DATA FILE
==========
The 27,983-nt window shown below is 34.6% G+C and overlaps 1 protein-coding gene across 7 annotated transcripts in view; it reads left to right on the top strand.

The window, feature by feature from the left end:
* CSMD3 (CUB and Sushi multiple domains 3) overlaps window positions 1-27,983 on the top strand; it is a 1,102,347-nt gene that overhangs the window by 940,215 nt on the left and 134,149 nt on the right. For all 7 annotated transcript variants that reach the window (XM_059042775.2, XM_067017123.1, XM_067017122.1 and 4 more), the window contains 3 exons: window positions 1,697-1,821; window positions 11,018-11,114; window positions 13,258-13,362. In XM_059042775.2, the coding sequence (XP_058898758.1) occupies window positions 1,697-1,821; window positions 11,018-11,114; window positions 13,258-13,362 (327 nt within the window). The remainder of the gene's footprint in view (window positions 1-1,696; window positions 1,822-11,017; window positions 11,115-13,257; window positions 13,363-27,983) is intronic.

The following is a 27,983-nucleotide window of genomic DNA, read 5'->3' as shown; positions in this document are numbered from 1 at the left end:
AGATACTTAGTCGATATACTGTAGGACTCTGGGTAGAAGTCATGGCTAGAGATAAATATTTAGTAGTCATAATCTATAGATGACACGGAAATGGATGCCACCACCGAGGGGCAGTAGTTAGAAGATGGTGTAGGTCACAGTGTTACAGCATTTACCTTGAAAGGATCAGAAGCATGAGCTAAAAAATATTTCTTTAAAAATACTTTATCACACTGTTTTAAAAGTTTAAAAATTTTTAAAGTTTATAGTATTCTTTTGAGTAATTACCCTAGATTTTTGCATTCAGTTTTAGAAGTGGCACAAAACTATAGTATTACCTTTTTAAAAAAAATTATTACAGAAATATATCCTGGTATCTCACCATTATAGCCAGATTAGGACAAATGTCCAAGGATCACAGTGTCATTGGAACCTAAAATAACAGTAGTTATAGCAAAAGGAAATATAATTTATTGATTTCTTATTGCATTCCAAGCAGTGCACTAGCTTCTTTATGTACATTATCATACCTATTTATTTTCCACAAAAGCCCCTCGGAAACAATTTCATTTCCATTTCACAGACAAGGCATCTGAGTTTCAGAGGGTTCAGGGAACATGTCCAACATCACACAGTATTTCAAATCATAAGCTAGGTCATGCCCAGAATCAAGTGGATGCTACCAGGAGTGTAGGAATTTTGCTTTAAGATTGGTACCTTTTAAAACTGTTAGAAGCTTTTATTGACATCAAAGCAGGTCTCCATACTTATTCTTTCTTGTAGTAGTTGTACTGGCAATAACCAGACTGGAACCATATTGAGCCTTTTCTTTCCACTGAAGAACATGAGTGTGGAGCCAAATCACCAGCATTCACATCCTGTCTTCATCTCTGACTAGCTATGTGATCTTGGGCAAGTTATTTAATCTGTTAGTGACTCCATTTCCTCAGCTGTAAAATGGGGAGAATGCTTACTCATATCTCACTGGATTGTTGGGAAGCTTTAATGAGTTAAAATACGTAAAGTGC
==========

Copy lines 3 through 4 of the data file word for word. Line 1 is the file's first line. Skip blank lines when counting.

* CSMD3 (CUB and Sushi multiple domains 3) overlaps window positions 1-27,983 on the top strand; it is a 1,102,347-nt gene that overhangs the window by 940,215 nt on the left and 134,149 nt on the right. For all 7 annotated transcript variants that reach the window (XM_059042775.2, XM_067017123.1, XM_067017122.1 and 4 more), the window contains 3 exons: window positions 1,697-1,821; window positions 11,018-11,114; window positions 13,258-13,362. In XM_059042775.2, the coding sequence (XP_058898758.1) occupies window positions 1,697-1,821; window positions 11,018-11,114; window positions 13,258-13,362 (327 nt within the window). The remainder of the gene's footprint in view (window positions 1-1,696; window positions 1,822-11,017; window positions 11,115-13,257; window positions 13,363-27,983) is intronic.

The following is a 27,983-nucleotide window of genomic DNA, read 5'->3' as shown; positions in this document are numbered from 1 at the left end: